The Lakers spent the majority of the first half of their opening act on the road in Houston running around the Rockets. Kobe came out firing to the tune of 21 points, and Jamison, starting in place of Pau while he rests his knee tendinitis, added 12. Despite their 13-point halftime lead and holding the Rockets to 32% from the field, the Lakers could not keep the Rockets off of the boards, giving up 15 first half offensive rebounds.
Granted, the Rockets also shot 19% from three, which would offer them plenty of opportunities to collect their wayward shots for second chance points. But, they were getting multiple opportunities to make the Lakers work on even more on defense. They held James Harden to 1-10 shooting and Jeremy Lin to 1-5 in the first 24 minutes, but the Rockets bench picked up the slack. As the road strengthens team character, the home court often inspires bench players to produce.
Former Lakers first round pick Toney Douglas, a Knick under D’Antoni as well, provided all of the first half support Houston needed with 14 points. Carlos Delfino contributed 13 to make up for the starting backcourts ineffectiveness. The Lakers maintained the lead in the 3rd, but Houston chipped away, winning their first quarter of the game, 28-22. The momentum began to swing. The extra possessions wore on the Lakers as they arrived later and later on their rotations. Yet, the Lakers headed into the 4th quarter up by 10 and another shot at a .500 record.
As the starters rested, the Lakers bench could not keep up. Greg Smith took over for Omer Asik and poured in 13 of the Rockets 34 points in the 4th, including an offensive rebound and layup to complete the comeback and tie the game at 102. To the Rockets credit, they waited until 3:18 in the quarter to employ the Hack-A-Dwight, but they used it nonetheless. Howard missed his first two, and then spilt a pair on his next two trips to the line. The Rockets steadily closed the gap, even taking the lead for the first time in the game on a three by Douglas, 100-99.
Finally, in Shaq-like fashion, Dwight sank the free throws that mattered. He took back the lead at 102-100 with incredible form from fifteen feet; enough to warrant a fist pump from Chris Duhon. Dwight celebrated with a volleyball swat on a Delfino layup, but Smith corralled his 4th offensive board and cemented his trending status with the game-tying bucket.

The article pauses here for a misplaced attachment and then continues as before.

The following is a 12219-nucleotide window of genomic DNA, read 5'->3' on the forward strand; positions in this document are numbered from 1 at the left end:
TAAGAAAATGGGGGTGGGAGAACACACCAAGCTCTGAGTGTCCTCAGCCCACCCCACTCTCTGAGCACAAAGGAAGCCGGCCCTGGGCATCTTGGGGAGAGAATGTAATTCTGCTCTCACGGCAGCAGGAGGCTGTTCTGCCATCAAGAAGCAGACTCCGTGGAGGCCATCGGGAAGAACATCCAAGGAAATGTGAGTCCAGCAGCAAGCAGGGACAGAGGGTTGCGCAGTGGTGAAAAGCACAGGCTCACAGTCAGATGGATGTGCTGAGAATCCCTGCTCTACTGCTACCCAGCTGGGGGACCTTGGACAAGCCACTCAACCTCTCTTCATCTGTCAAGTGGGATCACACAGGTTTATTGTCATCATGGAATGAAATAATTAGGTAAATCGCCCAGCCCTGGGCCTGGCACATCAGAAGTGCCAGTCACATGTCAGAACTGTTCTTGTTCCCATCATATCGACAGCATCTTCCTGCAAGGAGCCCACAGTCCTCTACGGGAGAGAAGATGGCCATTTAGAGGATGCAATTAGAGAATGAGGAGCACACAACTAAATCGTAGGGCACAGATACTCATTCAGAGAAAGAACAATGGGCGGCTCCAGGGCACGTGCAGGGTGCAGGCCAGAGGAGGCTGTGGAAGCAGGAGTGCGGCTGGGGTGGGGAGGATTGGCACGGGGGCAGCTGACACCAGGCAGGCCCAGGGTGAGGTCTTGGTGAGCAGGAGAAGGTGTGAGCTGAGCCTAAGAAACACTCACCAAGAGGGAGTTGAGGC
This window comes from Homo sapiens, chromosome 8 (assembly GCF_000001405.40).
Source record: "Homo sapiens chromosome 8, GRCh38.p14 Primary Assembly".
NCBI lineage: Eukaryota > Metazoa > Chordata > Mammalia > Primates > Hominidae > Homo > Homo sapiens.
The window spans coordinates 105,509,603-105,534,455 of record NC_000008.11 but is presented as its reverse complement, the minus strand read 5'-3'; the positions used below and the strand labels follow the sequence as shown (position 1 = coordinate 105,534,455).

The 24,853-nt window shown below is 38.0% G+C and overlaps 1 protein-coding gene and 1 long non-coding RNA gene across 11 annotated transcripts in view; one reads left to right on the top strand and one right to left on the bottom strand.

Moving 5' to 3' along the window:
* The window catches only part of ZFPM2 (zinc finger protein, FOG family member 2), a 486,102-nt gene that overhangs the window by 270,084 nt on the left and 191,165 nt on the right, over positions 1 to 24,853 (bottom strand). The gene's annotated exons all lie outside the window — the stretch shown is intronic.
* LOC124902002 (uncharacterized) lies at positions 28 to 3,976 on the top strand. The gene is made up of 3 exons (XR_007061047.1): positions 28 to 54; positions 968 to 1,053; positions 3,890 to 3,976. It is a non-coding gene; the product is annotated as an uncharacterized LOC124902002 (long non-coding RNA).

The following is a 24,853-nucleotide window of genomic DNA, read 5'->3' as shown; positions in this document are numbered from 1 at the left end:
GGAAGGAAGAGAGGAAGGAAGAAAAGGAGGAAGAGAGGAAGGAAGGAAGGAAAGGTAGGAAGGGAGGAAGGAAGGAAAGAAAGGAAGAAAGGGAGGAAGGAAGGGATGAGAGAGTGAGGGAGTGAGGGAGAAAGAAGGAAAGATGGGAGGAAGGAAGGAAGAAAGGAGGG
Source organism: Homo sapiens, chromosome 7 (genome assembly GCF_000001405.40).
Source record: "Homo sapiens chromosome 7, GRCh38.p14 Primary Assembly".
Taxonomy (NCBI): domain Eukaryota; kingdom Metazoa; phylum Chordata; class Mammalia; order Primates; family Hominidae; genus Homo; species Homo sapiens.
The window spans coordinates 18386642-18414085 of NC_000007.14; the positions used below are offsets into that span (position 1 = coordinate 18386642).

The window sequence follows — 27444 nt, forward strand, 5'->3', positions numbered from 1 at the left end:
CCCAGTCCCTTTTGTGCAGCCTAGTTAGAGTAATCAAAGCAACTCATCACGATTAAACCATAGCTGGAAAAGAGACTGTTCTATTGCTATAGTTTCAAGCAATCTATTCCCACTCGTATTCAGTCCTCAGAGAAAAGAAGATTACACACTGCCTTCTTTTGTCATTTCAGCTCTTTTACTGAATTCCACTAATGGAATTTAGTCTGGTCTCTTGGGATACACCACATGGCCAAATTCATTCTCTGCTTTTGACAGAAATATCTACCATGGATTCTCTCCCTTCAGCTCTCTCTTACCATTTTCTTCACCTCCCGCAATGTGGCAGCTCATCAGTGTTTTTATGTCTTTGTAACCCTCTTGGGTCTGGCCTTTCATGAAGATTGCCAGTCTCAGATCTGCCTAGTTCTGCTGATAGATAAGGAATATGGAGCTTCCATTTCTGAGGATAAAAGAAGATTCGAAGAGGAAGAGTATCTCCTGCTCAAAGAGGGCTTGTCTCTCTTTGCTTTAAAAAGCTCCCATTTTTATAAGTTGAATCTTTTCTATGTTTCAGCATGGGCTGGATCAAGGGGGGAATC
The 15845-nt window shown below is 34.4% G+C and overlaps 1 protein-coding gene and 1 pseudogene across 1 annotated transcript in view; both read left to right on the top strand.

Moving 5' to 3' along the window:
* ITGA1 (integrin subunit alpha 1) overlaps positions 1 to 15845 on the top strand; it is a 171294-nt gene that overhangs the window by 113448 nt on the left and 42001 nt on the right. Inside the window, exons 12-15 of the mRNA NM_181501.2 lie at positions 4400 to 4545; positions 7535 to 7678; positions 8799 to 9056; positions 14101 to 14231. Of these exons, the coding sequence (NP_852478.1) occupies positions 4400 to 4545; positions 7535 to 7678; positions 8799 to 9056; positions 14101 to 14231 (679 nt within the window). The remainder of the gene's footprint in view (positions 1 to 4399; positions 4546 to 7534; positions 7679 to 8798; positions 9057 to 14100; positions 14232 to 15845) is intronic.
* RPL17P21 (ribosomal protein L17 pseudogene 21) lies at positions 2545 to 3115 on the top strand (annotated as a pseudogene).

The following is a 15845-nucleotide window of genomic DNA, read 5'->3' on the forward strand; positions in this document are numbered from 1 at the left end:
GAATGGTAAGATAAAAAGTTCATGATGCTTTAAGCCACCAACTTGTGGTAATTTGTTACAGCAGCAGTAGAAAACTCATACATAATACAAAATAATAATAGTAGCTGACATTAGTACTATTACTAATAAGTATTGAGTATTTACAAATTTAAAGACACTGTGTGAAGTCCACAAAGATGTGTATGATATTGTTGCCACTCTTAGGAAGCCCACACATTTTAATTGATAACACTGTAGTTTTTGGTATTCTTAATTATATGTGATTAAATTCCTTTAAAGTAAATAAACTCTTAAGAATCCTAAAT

Kobe missed a jumper. James Harden bricked from the field, but swished two of his 9-11 from the line with a minute left to take the lead for good. Kobe valiantly drove to the bucket, met by plenty of contact, but missed and Smith ended up at the line to ice the game. Kobe made it interesting by hitting the last 3 of his 39 points off of an out-of-bounds play with 13.3 seconds left. Toney Douglas left the door slightly cracked open by missing his second free throw for a two-point lead. Kobe took a clean three that grazed off of the rim into MWP’s hands. He tossed up a long, baseline fall away that was almost tipped in by Antawn, but the buzzer sounded. The collapse was complete. The Lakers dropped their second in a row, 107-105. Two straight games saw the Lakers celebrate the holiday season by giving away leads, letting Orlando score 40 and Houston 34 in the 4th quarter.
The legendary “Circus Trips” of the Bulls and the “Rodeo Road Trips” of the Spurs helped their respective teams develop into a cohesive unit. The players and coaches build a kinship while sharing planes, buses, rooms, meals, and even a night at the movies together. Sometimes, the teams come together to blow a 17-point lead on their very first night on the road. These moments aren’t lost on the drive home or in the comfort of one’s own home. They linger.
Luckily, this one will only linger until tomorrow night’s visit to New Orleans.
As the Lakers continue on the road for now 6 of the next 7 games, they really need to create some positive momentum, which they did rather successfully on Tuesday night for three quarters. Now they just have to figure out that pesky 4th quarter.